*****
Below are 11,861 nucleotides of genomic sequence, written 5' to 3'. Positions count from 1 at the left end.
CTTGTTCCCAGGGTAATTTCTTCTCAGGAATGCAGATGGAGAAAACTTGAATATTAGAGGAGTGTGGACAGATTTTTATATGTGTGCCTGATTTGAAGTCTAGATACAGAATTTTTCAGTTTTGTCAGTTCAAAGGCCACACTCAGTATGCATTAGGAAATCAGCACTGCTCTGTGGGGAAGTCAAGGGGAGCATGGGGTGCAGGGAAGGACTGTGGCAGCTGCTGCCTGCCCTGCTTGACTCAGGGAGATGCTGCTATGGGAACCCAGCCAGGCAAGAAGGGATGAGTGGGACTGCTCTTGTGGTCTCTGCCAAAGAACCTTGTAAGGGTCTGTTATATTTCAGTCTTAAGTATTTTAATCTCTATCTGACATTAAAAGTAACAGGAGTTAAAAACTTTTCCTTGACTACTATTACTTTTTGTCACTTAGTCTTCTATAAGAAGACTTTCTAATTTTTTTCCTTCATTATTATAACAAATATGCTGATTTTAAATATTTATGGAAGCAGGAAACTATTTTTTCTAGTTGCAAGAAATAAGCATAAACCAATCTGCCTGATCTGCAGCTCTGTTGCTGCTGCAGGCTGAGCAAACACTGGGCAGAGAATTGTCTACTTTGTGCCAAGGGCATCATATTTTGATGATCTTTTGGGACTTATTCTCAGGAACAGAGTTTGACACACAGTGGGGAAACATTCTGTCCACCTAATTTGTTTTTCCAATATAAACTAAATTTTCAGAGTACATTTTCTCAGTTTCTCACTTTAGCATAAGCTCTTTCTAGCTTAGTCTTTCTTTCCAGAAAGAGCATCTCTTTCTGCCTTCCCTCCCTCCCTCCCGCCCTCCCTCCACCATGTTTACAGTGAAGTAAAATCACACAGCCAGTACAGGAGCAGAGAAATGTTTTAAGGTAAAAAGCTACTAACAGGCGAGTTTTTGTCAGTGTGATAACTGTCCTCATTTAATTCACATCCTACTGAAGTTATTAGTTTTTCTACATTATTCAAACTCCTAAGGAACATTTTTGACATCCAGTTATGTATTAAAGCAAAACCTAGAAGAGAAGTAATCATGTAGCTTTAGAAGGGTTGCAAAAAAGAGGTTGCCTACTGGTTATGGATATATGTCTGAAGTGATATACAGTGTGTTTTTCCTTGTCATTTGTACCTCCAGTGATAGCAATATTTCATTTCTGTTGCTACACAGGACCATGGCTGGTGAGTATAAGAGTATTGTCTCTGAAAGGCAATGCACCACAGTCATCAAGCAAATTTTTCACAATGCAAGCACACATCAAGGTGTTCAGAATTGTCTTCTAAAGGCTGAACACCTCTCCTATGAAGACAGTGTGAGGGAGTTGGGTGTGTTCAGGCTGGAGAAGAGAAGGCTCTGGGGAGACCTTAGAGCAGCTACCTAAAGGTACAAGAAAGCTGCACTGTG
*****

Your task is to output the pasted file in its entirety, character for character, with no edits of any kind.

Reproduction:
Below are 11,861 nucleotides of genomic sequence, written 5' to 3'. Positions count from 1 at the left end.
CTTGTTCCCAGGGTAATTTCTTCTCAGGAATGCAGATGGAGAAAACTTGAATATTAGAGGAGTGTGGACAGATTTTTATATGTGTGCCTGATTTGAAGTCTAGATACAGAATTTTTCAGTTTTGTCAGTTCAAAGGCCACACTCAGTATGCATTAGGAAATCAGCACTGCTCTGTGGGGAAGTCAAGGGGAGCATGGGGTGCAGGGAAGGACTGTGGCAGCTGCTGCCTGCCCTGCTTGACTCAGGGAGATGCTGCTATGGGAACCCAGCCAGGCAAGAAGGGATGAGTGGGACTGCTCTTGTGGTCTCTGCCAAAGAACCTTGTAAGGGTCTGTTATATTTCAGTCTTAAGTATTTTAATCTCTATCTGACATTAAAAGTAACAGGAGTTAAAAACTTTTCCTTGACTACTATTACTTTTTGTCACTTAGTCTTCTATAAGAAGACTTTCTAATTTTTTTCCTTCATTATTATAACAAATATGCTGATTTTAAATATTTATGGAAGCAGGAAACTATTTTTTCTAGTTGCAAGAAATAAGCATAAACCAATCTGCCTGATCTGCAGCTCTGTTGCTGCTGCAGGCTGAGCAAACACTGGGCAGAGAATTGTCTACTTTGTGCCAAGGGCATCATATTTTGATGATCTTTTGGGACTTATTCTCAGGAACAGAGTTTGACACACAGTGGGGAAACATTCTGTCCACCTAATTTGTTTTTCCAATATAAACTAAATTTTCAGAGTACATTTTCTCAGTTTCTCACTTTAGCATAAGCTCTTTCTAGCTTAGTCTTTCTTTCCAGAAAGAGCATCTCTTTCTGCCTTCCCTCCCTCCCTCCCGCCCTCCCTCCACCATGTTTACAGTGAAGTAAAATCACACAGCCAGTACAGGAGCAGAGAAATGTTTTAAGGTAAAAAGCTACTAACAGGCGAGTTTTTGTCAGTGTGATAACTGTCCTCATTTAATTCACATCCTACTGAAGTTATTAGTTTTTCTACATTATTCAAACTCCTAAGGAACATTTTTGACATCCAGTTATGTATTAAAGCAAAACCTAGAAGAGAAGTAATCATGTAGCTTTAGAAGGGTTGCAAAAAAGAGGTTGCCTACTGGTTATGGATATATGTCTGAAGTGATATACAGTGTGTTTTTCCTTGTCATTTGTACCTCCAGTGATAGCAATATTTCATTTCTGTTGCTACACAGGACCATGGCTGGTGAGTATAAGAGTATTGTCTCTGAAAGGCAATGCACCACAGTCATCAAGCAAATTTTTCACAATGCAAGCACACATCAAGGTGTTCAGAATTGTCTTCTAAAGGCTGAACACCTCTCCTATGAAGACAGTGTGAGGGAGTTGGGTGTGTTCAGGCTGGAGAAGAGAAGGCTCTGGGGAGACCTTAGAGCAGCTACCTAAAGGTACAAGAAAGCTGCACTGTG